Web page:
Many of the center's graduates have gone on to careers in government, academia, and business.
Bechtold earned a bachelor's in math and a minor in Middle East studies, before going to Princeton on a full fellowship. There he received two Ph.D.s, one in Near East studies and one in political science.
"All the trouble we're in—including Iraq and Afghanistan—is a result of that as a nation we're not sufficiently informed about what's going on in the rest of the world," says Bechtold. "You have to understand history, culture, society, politics, religion, economics—that's what I try to teach."
One classic example he cites involves the simple activity of counting on your fingers. To signify the number one, Americans use the index finger, says Bechtold, Europeans use the thumb, and people from the Middle East begin counting on their little finger.
"Context matters," says Bechtold. A "given" to one group of people may not be to another. "If you understand that, you're half the way there."
THROUGHOUT his career, Bechtold has retained a soft spot for Portland State. For the last 10 years, he's followed PSU athletic teams via the Internet. And he says that every year as he sweated through an East Coast summer he wondered "Why am I not in Portland?"
In summer 2009, his chance came. The Middle East Studies Center hosted a yearlong celebration of its 50th anniversary. There was a lot to celebrate. More than 21,000 undergraduates and 2,000 graduate students have taken courses through the center and hundreds have earned degrees with a Middle East concentration.
As the center's first certificate recipient, Bechtold was invited to speak at the celebratory banquet.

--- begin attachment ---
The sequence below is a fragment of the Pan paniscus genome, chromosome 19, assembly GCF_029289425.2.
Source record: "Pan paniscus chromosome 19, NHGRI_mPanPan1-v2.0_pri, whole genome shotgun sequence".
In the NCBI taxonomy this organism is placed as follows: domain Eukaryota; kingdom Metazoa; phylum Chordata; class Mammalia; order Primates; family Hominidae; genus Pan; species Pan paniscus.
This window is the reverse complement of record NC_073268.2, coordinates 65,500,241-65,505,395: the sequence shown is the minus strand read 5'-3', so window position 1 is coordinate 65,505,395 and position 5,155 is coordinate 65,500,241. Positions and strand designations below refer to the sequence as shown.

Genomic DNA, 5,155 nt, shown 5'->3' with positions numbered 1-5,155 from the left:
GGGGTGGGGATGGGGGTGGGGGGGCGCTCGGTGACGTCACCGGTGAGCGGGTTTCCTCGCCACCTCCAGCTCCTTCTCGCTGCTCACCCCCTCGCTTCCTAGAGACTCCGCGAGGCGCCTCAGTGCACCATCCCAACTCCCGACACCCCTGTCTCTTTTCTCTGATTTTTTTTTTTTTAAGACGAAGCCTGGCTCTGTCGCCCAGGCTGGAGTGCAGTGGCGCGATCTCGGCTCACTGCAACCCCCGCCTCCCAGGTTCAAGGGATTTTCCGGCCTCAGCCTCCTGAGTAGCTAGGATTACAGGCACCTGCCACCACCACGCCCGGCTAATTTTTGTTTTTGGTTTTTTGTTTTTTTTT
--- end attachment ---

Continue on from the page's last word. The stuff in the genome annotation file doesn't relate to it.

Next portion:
From that reconnection, Bechtold was offered the directorship of the center. He quickly said yes. "I love Portland State, and I love Portland. I want to contribute."
He had just one fear.
Bechtold had taught undergraduates early in his career—including a year spent at University of Oregon, where he filled in for a professor on leave—and been a guest lecturer at more than 40 universities. But at the Foreign Service Institute, his classes were graduate level and his students were older professionals taking courses as a work requirement.
"You don't have to persuade them, they're motivated," says Bechtold. "After 30 years of talking to people who were 30 to 60, could I still talk to 20-year-olds?"
Fortunately, he had some recent experience with younger students. Shortly after retiring from the Foreign Service Institute in 2005 he had filled in at the College of William and Mary for a year. That experience gave him the confidence that he could make the needed connection. "The students were motivated," says Bechtold. "It was fun."
As the center looks to the next 50 years, Bechtold hopes to infuse some of his experiences into its programs. One approach might be to initiate a seminar similar to one offered at Princeton that introduces students to each of the Middle East studies specialties by having a different professor speak each week about the topics he or she covers.
Another idea he's considering is to bring luminaries from his East Coast Rolodex to PSU to speak. And he hopes to create more connections between current students and Middle East-born students and local Middle East communities.
"I want to build bridges with students of the Middle East, the academic world, and government," says Bechtold. "I try to help them understand a different culture and its history, society, and politics. That's what I've been doing."